You may have missed a report issued this week by the Federal Reserve. The report is issued every three years and is regarded as the most comprehensive examination of the financial health of American families.
It’s full of bad news.
The financial state of the average American family is just about where it was in the early 1990s. The economic implosion, and the resulting Great Recession, has erased almost two decades of accumulated prosperity for middle-income Americans.
The median American family — meaning half the population is poorer, the other half is richer — had a drop in net worth from $126,400 in 2007 to $77,300 in 2010. The drop in home prices accounts for most of the wealth loss — about 75%.
But, the Fed study found, actual earned income has also declined in the last three years, accelerating a trend that began 20 years ago. Median family income in 2007 was $49,600. In 2010, it fell to $45,800.
The Fed report confirms that middle-income families sustained the largest losses in both total wealth and incomes from the economic implosion of 2008 that created the massive economic contraction of 2009 and 2010, the last year included in the Fed report.
The percentage of savings by families fell from previous years. Families that are saving are doing so partly as a precautionary measure, a desire for more liquidity in shaky economic times. Fewer families are saving for retirement, education or a down payment for a home.
The median debt load for families remained the same, indicating families are not taking on new debt, nor are they able to pay down existing debt. The report also found Americans are shifting the type of debt they carry. Credit card debt declined, and more families report that they carry no credit cards at all. Families with education-related debt grew. For the first time in the history of the Fed report, families with education loans exceed families with car loans.
From the Feds point of view, the study confirms one reason why the economic recovery continues to sputter. When consumers have less income, they spend less, they save less and they pay their debts more slowly.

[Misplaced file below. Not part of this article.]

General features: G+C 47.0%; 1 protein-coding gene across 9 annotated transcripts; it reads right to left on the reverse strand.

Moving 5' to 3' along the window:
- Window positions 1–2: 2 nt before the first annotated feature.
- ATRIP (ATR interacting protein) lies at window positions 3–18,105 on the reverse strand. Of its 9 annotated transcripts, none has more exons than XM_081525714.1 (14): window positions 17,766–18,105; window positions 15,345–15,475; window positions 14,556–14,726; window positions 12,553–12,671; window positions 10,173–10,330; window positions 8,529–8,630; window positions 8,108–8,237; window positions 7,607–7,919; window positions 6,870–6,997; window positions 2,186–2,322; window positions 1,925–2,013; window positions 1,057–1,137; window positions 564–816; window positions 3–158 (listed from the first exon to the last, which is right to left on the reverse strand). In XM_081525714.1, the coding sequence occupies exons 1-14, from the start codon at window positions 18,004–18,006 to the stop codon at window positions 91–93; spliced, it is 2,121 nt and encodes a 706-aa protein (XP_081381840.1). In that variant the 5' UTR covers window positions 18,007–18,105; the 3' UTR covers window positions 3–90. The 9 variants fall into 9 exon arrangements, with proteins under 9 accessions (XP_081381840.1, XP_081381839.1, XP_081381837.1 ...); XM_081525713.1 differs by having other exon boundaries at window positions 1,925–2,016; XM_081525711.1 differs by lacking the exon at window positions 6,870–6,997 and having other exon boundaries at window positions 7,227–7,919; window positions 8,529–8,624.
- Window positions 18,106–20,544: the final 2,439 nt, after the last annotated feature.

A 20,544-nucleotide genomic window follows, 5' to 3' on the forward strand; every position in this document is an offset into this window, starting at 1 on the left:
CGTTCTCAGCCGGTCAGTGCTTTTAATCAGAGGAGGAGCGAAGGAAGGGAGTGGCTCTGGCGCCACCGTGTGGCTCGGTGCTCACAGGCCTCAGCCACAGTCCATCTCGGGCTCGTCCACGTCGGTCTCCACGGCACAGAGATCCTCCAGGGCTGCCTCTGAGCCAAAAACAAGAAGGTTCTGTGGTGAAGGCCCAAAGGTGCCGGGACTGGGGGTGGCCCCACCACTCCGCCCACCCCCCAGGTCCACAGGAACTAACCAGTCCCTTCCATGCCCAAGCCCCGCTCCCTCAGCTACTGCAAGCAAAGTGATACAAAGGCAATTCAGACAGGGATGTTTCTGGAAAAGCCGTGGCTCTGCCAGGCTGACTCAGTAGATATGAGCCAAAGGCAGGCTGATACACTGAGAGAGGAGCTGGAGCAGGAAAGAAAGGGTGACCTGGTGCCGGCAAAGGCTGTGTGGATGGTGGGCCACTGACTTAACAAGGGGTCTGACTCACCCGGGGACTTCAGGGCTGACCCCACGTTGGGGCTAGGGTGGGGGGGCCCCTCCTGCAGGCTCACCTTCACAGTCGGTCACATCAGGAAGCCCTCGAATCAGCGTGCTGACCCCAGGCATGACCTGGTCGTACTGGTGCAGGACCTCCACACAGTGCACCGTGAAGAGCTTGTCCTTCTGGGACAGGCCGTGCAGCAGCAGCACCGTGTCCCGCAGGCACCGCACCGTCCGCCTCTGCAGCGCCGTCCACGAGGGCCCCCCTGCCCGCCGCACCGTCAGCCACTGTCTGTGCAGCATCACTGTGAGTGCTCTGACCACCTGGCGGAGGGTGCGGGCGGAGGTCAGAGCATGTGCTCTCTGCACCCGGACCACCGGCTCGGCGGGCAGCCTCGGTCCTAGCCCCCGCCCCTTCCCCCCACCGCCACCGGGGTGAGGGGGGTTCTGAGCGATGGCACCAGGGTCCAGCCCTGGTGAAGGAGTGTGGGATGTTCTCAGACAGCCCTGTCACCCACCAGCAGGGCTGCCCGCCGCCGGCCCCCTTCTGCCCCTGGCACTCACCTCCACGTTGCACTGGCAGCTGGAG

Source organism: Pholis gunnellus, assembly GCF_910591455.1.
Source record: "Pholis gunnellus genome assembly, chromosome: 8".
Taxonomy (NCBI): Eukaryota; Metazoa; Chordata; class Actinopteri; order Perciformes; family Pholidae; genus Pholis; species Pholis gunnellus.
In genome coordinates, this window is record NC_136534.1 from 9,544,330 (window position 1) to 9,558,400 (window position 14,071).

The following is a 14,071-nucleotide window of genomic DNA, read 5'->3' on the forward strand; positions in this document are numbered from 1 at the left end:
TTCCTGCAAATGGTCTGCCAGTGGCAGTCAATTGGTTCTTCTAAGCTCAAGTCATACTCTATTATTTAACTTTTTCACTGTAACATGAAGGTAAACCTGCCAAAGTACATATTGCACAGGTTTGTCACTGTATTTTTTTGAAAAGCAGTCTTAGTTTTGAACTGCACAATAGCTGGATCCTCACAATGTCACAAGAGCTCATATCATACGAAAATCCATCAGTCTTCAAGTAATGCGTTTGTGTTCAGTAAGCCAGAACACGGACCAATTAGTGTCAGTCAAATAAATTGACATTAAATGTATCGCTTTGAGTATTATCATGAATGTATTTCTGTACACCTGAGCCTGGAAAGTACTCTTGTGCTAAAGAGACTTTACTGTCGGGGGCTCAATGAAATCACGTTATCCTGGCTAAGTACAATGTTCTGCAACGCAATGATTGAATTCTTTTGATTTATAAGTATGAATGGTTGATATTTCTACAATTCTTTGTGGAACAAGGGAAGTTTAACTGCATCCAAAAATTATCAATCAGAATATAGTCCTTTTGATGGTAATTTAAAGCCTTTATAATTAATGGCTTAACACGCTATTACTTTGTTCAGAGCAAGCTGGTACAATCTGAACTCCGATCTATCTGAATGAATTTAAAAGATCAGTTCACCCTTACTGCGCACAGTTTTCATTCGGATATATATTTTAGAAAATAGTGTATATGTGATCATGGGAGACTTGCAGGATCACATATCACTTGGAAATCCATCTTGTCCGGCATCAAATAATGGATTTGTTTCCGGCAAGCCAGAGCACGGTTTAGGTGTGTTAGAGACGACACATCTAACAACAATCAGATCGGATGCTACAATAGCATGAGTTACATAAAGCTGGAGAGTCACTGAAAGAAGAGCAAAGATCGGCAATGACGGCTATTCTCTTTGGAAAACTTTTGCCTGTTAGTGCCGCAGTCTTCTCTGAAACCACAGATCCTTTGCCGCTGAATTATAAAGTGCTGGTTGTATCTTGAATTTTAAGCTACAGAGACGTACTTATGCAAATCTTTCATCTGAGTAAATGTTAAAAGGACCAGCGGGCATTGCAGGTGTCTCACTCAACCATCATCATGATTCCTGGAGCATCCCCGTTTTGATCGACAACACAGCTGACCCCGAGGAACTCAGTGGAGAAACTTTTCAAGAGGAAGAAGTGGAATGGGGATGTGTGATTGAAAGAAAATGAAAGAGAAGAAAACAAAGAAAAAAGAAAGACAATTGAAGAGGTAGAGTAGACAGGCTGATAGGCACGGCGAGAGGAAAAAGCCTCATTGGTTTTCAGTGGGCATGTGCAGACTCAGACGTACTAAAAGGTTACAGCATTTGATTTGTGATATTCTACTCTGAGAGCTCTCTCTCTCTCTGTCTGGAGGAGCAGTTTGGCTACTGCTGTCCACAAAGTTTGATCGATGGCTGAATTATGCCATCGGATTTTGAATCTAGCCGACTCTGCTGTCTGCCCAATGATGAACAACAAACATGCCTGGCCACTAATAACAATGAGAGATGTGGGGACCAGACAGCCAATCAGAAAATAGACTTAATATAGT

In short, the Feds say, there is an economic cost to the nation’s economy of the continuous shrinking of the middle class and the ever-growing economic inequality in the U.S.
While middle-income America saw both its wealth and income decrease during the Great Recession, the richest 10 percent experienced both wealth and income gains.
In 2010, 93 percent of all wealth created in the U.S. went to the top 1 percent of Americans. The percentage of the nation’s wealth held by the top 10 percent of Americans equals 49.7 percent of the nation’s entire wealth, a larger percentage than any other year since 1917, surpassing even 1928, the peak of the stock market bubble in the Roaring 1920s.
Recently, the Associated Press took income data and created an interesting illustration of what the nation’s income equality looks like. In 2011, the average annual pay for a top CEO in the U.S. would equal what a minimum-wage worker would make in 9,096 years. A median wage worker — making $39,312 — would have to work 3,489 years to earn the average annual income of a top CEO.
When one speaks about the growing income inequality in the U.S. — the largest gap of all major-industrialized countries and the 4th worst inequality in the world — the typical response is that one is promoting “class warfare.”
But Warren Buffett, multi-billionaire investor, put it succinctly and accurately when he said in an interview in 2006: “There’s class warfare, all right, but it’s my class, the rich class, that’s making war, and we’re winning.”
As the Fed report confirms, the charges of “class warfare” may win the battle for a time, but they will ultimately cause us to lose an even larger war.